Grounding Human Rights in a Pluralist World

Grounding Human Rights in a Pluralist World

by Grace Y. Kao

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Overview

Grounding Human Rights in a Pluralist World by Grace Y. Kao

On December 10, 1948 the General Assembly of the United Nations adopted the Universal Declaration of Human Rights without a single dissenting vote. The document was novel in declaring that every human being, without "distinction of any kind," possesses a set of morally authoritative rights and fundamental freedoms that ought to be socially guaranteed. Today, human rights have arguably become the cross-cultural moral framework and evaluative tool to measure the performance and even legitimacy of domestic regimes. But do human rights have genuine universal validity? Or are human rights simply Western concepts smuggled underneath a cloak of cultural triumphalism? Some suggest that the very idea of human rights must be premised upon a religious or metaphysical ideal--what scholars characterize as a "thick" or "maximalist" approach. Others suggest that we ground our conception of human rights on rational reasons that all can share, independent of any philosophical or religious cast--a "thin" or "minimalist" approach. Grace Y. Kao examines the strengths and weaknesses of these contending interpretations while also exploring, critically, the arguments of political philosopher John Rawls as well as the "capabilities" approach proposed by philosopher Martha Nussbaum. In retrieving insights from a variety of these approaches Kao defends an account of human rights that straddles the minimalist-maximalist divide, one that links human rights to faith in social progress and to a conception of our common humanity and equal moral worth.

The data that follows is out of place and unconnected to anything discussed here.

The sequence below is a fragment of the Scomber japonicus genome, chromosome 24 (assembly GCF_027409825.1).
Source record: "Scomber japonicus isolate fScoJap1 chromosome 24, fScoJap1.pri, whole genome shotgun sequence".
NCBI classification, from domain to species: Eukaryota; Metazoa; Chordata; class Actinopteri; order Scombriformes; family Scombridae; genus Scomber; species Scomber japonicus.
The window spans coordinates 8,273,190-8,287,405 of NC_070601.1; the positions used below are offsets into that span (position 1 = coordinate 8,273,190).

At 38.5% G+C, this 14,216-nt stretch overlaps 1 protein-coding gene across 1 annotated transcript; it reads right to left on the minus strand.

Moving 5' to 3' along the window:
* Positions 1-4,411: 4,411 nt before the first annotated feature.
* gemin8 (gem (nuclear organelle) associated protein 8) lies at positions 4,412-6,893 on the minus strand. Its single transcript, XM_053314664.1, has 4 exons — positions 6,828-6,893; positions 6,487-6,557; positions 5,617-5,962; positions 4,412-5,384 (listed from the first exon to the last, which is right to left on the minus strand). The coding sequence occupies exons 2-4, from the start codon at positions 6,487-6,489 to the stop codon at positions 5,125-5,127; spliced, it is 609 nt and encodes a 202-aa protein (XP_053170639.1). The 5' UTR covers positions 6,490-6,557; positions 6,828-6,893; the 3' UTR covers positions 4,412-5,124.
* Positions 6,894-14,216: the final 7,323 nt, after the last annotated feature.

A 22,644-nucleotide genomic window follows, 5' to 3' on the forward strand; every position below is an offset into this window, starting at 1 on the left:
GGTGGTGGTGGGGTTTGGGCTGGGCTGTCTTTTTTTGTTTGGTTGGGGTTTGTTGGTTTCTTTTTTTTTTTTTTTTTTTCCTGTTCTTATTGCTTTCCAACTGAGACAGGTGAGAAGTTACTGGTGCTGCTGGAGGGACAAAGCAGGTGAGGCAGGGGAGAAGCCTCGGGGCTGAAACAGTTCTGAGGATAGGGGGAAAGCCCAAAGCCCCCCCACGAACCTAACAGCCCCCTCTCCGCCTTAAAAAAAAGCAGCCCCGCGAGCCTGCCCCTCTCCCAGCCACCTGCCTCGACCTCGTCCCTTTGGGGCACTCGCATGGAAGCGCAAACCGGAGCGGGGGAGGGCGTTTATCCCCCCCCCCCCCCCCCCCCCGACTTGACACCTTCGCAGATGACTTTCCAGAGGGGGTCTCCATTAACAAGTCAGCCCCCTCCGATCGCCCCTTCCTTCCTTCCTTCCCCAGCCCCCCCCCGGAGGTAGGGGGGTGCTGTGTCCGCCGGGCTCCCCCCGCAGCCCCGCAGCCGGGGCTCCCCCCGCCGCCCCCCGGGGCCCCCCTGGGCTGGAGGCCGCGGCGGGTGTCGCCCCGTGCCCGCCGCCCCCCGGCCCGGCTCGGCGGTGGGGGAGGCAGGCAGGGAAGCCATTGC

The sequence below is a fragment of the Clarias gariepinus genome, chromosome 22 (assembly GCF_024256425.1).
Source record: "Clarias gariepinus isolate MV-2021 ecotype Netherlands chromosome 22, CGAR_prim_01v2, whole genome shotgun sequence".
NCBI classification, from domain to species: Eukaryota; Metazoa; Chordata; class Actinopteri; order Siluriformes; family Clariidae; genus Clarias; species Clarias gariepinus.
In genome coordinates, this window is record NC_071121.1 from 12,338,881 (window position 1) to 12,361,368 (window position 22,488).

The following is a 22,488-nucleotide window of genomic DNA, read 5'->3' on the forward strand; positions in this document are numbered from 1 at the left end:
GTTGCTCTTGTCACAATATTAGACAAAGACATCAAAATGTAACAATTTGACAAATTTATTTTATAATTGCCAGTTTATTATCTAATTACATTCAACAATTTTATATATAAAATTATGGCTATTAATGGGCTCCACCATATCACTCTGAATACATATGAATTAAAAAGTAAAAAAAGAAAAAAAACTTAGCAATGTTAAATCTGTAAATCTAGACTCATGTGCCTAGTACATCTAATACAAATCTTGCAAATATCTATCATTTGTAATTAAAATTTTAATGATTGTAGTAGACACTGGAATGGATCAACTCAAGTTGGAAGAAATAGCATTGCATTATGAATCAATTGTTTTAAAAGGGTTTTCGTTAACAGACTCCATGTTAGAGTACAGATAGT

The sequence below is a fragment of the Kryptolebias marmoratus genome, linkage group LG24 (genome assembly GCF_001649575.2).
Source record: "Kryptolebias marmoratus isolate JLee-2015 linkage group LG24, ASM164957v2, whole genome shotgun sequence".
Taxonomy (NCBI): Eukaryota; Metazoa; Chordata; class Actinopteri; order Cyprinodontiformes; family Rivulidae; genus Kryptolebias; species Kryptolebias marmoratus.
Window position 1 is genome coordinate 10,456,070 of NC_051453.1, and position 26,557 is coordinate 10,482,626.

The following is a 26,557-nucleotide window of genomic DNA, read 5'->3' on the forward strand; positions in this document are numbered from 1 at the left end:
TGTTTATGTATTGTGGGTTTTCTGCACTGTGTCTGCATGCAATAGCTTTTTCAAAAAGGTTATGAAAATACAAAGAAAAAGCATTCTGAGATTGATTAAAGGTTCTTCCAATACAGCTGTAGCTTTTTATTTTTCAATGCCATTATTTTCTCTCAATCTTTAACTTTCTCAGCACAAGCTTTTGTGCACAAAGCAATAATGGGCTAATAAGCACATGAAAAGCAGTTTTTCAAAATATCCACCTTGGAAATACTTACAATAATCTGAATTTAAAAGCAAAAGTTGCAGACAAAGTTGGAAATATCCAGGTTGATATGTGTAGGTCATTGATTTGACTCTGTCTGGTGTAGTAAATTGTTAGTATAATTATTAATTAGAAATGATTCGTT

Product Details

ISBN-13: 9781589017337
Publisher: Georgetown University Press
Publication date: 03/16/2011
Series: Advancing Human Rights Series
Edition description: New Edition
Pages: 248
Product dimensions: 5.50(w) x 8.40(h) x 0.50(d)
Age Range: 18 Years

About the Author

Grace Y. Kao is an associate professor of ethics at Claremont School of Theology and an associate professor of religion at Claremont Graduate University.

Table of Contents

Introduction

1. Prolegomena to Any Philosophical Defense of Human RightsCultural RelativismEthnocentrism

2. The Maximalist Challenge to Human Rights JustificationMaximalist Approaches in Human Rights Declarations and DocumentsWhy Human Rights Needs Religion: A Sampling of Four Theoretical AccountsA Preliminary Assessment of the Maximalist ChallengeRising to the Maximalist Challenge

3. An Enforcement-Centered Approach to Human Rights, With Special Reference to John RawlsA Primer on Rawls's Conception of Global JusticeHuman Rights in the Law of Peoples Compared to International Human Rights LawRawlsian Human Rights: An AssessmentConclusion

4. Consensus-Based Approaches to Human RightsObtaining a Cross-Cultural Consensus on Human RightsOption 1: Consensus-Producing New Universal Human Rights StandardsOption 2: Consensus-Encouraging Plural Foundations for Human RightsBeyond Shared Norms: returning to the Original Sources of Inspiration